Credit Score Rating System ?
Q: This is not strictly a SAS question. I was curious to know about the credit score rating system. Noramally, the Credit score ranges from 300 to 850 as showed by most credit card companies and i knew that they use SAS for analyzing business data. Can somebody tell me on what critical factors they consider for deciding the credit score rating pattern and what statistical analysis they use to achieve the credit score rating.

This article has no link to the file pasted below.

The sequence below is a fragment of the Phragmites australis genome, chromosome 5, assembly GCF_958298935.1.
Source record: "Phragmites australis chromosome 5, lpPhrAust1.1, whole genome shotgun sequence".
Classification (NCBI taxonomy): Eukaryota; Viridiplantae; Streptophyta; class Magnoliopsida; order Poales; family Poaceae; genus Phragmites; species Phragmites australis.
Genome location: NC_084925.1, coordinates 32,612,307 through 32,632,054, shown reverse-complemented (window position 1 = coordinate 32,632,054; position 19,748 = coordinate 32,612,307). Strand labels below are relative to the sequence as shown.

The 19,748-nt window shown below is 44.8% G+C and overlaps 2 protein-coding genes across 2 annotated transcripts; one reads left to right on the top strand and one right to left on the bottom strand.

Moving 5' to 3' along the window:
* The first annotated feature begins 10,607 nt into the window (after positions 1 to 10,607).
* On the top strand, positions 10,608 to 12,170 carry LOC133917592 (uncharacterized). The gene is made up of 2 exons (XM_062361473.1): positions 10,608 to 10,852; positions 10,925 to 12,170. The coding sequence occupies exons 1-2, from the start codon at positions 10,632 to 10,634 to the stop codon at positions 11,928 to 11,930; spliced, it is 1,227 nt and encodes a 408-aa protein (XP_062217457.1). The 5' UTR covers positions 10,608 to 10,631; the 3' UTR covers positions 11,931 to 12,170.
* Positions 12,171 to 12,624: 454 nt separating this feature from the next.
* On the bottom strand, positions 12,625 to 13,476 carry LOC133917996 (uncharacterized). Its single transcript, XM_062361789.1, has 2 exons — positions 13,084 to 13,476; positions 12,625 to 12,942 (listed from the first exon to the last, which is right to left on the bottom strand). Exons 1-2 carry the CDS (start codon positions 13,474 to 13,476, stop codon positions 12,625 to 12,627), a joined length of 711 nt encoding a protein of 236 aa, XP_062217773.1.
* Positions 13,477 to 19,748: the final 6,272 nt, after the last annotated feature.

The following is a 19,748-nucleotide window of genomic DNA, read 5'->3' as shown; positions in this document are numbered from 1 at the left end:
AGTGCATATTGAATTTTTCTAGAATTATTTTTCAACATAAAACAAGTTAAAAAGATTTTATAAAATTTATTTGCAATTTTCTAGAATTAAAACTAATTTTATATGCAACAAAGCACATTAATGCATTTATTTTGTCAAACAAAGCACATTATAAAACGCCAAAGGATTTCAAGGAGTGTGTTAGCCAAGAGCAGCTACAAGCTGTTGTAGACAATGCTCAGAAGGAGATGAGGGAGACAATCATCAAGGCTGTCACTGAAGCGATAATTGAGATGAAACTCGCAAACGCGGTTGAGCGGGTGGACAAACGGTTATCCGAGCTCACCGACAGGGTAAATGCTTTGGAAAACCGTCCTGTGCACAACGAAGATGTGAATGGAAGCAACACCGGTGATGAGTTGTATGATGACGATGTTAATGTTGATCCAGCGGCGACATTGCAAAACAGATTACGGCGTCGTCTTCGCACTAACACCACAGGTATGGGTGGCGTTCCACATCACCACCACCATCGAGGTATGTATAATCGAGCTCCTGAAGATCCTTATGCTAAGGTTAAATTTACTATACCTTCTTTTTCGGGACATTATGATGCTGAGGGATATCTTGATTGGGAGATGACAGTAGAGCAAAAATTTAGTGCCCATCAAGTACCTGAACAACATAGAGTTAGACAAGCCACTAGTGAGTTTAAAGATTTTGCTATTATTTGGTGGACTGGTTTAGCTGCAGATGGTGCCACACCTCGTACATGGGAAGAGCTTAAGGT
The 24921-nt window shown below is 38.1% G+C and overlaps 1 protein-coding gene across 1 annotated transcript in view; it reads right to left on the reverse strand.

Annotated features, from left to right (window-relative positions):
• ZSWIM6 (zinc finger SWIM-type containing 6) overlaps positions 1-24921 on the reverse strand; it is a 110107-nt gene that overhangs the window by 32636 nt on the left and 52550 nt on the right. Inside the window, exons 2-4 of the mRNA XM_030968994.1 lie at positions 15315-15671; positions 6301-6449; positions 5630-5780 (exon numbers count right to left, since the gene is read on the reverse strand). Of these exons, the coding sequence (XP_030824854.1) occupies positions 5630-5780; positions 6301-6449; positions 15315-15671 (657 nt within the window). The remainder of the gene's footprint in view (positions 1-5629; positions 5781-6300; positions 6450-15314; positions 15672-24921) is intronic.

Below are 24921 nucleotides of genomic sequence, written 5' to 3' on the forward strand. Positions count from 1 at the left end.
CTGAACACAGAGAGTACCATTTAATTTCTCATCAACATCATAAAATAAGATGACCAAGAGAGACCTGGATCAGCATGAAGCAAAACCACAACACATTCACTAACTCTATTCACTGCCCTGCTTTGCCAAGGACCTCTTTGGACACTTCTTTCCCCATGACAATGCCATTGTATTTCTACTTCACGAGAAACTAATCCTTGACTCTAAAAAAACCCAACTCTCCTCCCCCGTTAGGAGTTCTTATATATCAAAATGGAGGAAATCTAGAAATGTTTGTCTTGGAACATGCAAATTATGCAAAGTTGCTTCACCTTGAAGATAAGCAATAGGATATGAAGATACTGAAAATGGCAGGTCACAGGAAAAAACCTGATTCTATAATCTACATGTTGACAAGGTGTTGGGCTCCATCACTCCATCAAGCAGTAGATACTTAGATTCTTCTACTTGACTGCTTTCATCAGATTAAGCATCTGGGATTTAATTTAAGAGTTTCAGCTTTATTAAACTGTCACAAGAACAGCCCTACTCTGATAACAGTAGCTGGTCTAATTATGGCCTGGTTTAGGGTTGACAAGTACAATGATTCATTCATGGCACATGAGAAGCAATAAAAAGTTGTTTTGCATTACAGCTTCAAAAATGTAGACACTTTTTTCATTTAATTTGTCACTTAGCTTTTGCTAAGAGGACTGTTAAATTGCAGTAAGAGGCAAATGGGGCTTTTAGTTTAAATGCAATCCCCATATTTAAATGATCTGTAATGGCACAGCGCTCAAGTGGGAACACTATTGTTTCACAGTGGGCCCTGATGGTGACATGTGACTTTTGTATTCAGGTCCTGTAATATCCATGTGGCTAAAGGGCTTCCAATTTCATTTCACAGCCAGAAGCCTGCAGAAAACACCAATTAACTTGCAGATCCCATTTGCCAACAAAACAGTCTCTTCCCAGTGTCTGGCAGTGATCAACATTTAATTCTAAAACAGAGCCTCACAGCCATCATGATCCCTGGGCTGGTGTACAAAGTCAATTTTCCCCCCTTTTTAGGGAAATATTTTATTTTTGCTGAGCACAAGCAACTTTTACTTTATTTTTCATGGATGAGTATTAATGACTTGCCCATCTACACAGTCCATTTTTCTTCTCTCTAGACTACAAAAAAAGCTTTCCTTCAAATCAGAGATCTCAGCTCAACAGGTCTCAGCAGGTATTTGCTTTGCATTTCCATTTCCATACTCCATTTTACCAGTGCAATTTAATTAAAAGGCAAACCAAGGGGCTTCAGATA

A: Scoring models like the one developed by Fair, Isaac have always been shrouded in mystery, especially when it comes to specifics. Generally speaking, though, they utilize your credit history, income, outstanding debt and debt utilization over the years, access to credit, and other indicators of your financial behavior to determine how likely you are to pay your bills on time, or if at all. A numerical score is then developed, typically ranging from 300 to 850, with the low end of the scale indicating a poor credit risk. This can tell a lender whether or not he'll lend to you. For example, a credit score of 620 is frequently cited as a "cutoff point" for loans which can be funded by Fannie Mae or Freddie Mac. Below that, and you're usually off into the private "sub-prime" market, where rates are higher. What's in your score? According to Fair, Isaac, the breakdown of your FICO score is as follows: 35% of the score is determined by payment histories on your credit accounts, with recent history weighted a bit more heavily than the distant past; 30% is based upon the amount of debt you have outstanding with all creditors; 15% is produced on the basis of how long you've been a credit user (a longer history is better if you've always made timely payments); 10% is comprised of very recent history, based on your efforts to obtain loans or credit lines in the past few months; 10% is calculated from the mix of credit you hold, including installment loans (like car loans), leases, mortgages, credit cards, etc. Other models being employed are sure to utilize these in various weightings, plus other data that may be fed in to the model. These might include your address or zip code, how often you've moved and other public and private information about you. What It Means So, now you've got a score. Why should you care? Increasingly, lenders are trying to fund loans with prices (rates, fees and terms) that more precisely match your risk. In theory, someone with a 850 score should get much better rates than someone with a 650 score. So far, though, it hasn't exactly worked that way, at least not that precisely. There are several grades of credit which have arisen, most notably below the 620 line (A-, B, C, D). But above the 620 line, everyone pretty much pays the same. Lenders can penalize you for poorly managing credit, but don't much reward you for effectively and wisely managing your debt, at least so far.
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